Green Building Curmudgeon

Topping Out

Posted on October 4, 2016 by Carl Seville, GBA Advisor

Once we finished all the foundation and termite protection work describe in my last post, we were ready to start framing. Before we hired the framing trade contractor, I reviewed my requirements with him, including advance framing and close communication, and I looked him in the eye and said I was looking for a quality job and was willing to pay for it — I didn’t want an industry standard, crank-it-out-fast crew.

Movin’ On Up

Posted on September 5, 2016 by Carl Seville, GBA Advisor

Carl Seville and his wife are building themselves a new home in Decatur, Georgia. The first blog in this series was titled The Third Time’s the Charm.

The Third Time’s the Charm

Posted on July 19, 2016 by Carl Seville, GBA Advisor

After two failed attempts at building a new house, I’m finally ready to get started. My first plan, started in 2009, was shot down by the historic commission.

Desperately Seeking Quality

Posted on February 16, 2016 by Carl Seville, GBA Advisor

It’s been quite a while since my last post. The good news is that the recession is over and business is good, leaving me little time to write these days. The bad news is that there is so much work going on, which, combined with a shortage of skilled labor, ends up with large knowledge and communication gaps that create problems in the field.

Dispatch from the AIA Convention

Posted on June 1, 2015 by Carl Seville, GBA Advisor

Last week I had the opportunity to attend the 2015 convention of the American Institute of Architects (AIA) — a simple matter for me, as it took place in Atlanta. I find that it is often challenging to attend local conferences because we let our daily work take over in a way that we don’t when we travel out of town for events. This time, however, I was able to block out two full days for the event, and was interrupted only occasionally by calls and emails.

Stupid Multifamily Construction Tricks

Posted on March 5, 2015 by Carl Seville, GBA Advisor

Although I spent most of my construction career working on single-family homes, the primary subject of this great website, I find that my current work involves primarily multifamily projects — mostly low-rise and mid-rise apartments that are seeking green building certification.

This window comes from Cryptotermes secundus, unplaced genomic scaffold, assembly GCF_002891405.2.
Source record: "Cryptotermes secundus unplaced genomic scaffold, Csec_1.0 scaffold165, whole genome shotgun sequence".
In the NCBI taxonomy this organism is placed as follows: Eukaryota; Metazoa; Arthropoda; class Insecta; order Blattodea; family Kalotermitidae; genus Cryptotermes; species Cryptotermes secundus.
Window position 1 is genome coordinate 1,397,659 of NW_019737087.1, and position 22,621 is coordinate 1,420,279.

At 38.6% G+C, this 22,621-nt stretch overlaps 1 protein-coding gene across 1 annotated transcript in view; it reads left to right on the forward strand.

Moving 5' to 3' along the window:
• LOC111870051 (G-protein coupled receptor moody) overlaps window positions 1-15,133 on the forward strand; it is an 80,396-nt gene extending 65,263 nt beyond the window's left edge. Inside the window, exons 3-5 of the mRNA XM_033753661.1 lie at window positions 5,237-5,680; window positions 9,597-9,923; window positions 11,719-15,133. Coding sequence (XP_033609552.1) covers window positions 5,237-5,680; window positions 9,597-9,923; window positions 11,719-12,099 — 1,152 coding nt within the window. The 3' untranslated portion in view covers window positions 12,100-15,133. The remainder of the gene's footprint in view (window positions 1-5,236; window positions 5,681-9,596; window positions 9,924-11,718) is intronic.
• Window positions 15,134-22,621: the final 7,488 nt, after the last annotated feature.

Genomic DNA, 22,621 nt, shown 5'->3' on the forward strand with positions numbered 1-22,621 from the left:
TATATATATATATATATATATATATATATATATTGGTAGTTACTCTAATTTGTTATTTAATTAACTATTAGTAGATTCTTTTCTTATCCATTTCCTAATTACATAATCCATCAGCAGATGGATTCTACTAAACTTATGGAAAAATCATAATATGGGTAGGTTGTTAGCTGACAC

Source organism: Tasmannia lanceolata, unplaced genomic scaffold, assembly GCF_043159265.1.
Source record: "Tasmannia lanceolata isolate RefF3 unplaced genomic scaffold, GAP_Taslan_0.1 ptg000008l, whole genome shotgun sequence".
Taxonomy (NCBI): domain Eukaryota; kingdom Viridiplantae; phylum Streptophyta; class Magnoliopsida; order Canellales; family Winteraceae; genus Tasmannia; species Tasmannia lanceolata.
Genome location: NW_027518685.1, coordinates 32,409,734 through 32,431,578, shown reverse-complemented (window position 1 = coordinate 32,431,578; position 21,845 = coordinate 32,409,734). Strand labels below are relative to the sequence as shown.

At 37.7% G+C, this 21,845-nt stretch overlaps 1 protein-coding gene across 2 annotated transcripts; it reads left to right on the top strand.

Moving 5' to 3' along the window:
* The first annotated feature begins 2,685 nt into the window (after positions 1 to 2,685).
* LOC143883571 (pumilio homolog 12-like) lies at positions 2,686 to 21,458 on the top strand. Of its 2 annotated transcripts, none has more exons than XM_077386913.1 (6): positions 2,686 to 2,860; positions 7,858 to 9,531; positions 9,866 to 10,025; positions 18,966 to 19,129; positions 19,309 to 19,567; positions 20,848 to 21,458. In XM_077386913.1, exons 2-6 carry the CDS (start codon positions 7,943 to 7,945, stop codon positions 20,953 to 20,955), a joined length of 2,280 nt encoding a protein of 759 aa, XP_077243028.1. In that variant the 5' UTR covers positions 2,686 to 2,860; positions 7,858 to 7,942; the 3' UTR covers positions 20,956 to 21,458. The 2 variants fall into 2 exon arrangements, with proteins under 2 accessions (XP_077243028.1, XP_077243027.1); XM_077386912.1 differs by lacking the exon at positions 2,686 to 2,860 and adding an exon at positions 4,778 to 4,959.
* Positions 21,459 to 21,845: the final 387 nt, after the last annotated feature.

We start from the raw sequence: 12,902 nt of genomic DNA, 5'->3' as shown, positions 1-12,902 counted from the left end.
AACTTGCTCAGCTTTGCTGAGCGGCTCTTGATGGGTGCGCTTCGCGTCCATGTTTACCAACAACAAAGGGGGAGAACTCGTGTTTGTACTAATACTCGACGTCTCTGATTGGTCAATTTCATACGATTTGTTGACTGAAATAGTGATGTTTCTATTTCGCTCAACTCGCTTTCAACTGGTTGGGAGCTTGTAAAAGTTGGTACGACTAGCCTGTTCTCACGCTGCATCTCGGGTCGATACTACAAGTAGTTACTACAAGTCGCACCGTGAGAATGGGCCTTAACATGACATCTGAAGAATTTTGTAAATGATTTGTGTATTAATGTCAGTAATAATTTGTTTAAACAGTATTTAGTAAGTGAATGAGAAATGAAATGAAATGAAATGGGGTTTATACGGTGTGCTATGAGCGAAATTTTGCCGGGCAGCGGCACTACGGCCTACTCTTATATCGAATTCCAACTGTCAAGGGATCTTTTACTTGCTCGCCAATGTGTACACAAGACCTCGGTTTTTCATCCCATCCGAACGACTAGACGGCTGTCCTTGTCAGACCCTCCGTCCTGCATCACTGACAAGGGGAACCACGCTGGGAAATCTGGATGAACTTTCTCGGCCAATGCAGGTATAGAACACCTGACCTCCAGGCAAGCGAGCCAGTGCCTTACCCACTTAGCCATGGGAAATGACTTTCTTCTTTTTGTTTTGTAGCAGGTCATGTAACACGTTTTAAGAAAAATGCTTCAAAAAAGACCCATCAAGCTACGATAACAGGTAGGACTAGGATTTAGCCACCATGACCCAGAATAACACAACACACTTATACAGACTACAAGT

In these projects, my partner and I continue to see both new and recurring problems that are not resolved in the design phase, only to be pushed down to the field to be figured out — on a tight budget, in a hurry, and often in the cold or rain.

Passive House is Looking for a Few Good Men (and Women)

Posted on December 29, 2014 by Carl Seville, GBA Advisor

I make no claim to being an expert on Passive HouseA residential building construction standard requiring very low levels of air leakage, very high levels of insulation, and windows with a very low U-factor. Developed in the early 1990s by Bo Adamson and Wolfgang Feist, the standard is now promoted by the Passivhaus Institut in Darmstadt, Germany. To meet the standard, a home must have an infiltration rate no greater than 0.60 AC/H @ 50 pascals, a maximum annual heating energy use of 15 kWh per square meter (4,755 Btu per square foot), a maximum annual cooling energy use of 15 kWh per square meter (1.39 kWh per square foot), and maximum source energy use for all purposes of 120 kWh per square meter (11.1 kWh per square foot). The standard recommends, but does not require, a maximum design heating load of 10 W per square meter and windows with a maximum U-factor of 0.14. The Passivhaus standard was developed for buildings in central and northern Europe; efforts are underway to clarify the best techniques to achieve the standard for buildings in hot climates., but ignorance has never stopped me from expressing my opinion before. Among the major complaints about the Passive House standard is that it has inflexible energy use requirements, and the European-designed program does not effectively address the wide range of U.S. climate zones. This inflexibility often leads those who pursue this certification to install enormous quantities of insulation, particularly under slabs, which raises a variety of questions and concerns about the usefulness of this practice.

A New Green Building Ordinance in Decatur, Georgia

Posted on December 1, 2014 by Carl Seville, GBA Advisor

The city I live in, Decatur, Georgia — a great, if possibly overly gentrified, place to live — recently passed a unified development ordinance (UDO) requiring green building certification for all new buildings and most renovations — both residential and commercial.

A First Look at the Official WELL Building Standard

Posted on November 11, 2014 by Carl Seville, GBA Advisor

When I first heard about the WELL building standard, in a New York Times article, I was both amused and offended, and trashed it appropriately in a blog.

It’s Alive! – Visiting a Certified Living Building

Posted on October 30, 2014 by Carl Seville, GBA Advisor

On vacation in Hawaii recently (yes, life is really tough for us consultants), I had the opportunity to visit the Hawaii Preparatory Academy’s Energy Lab, the first classroom and the third building certified under the Living Building Challenge Program.

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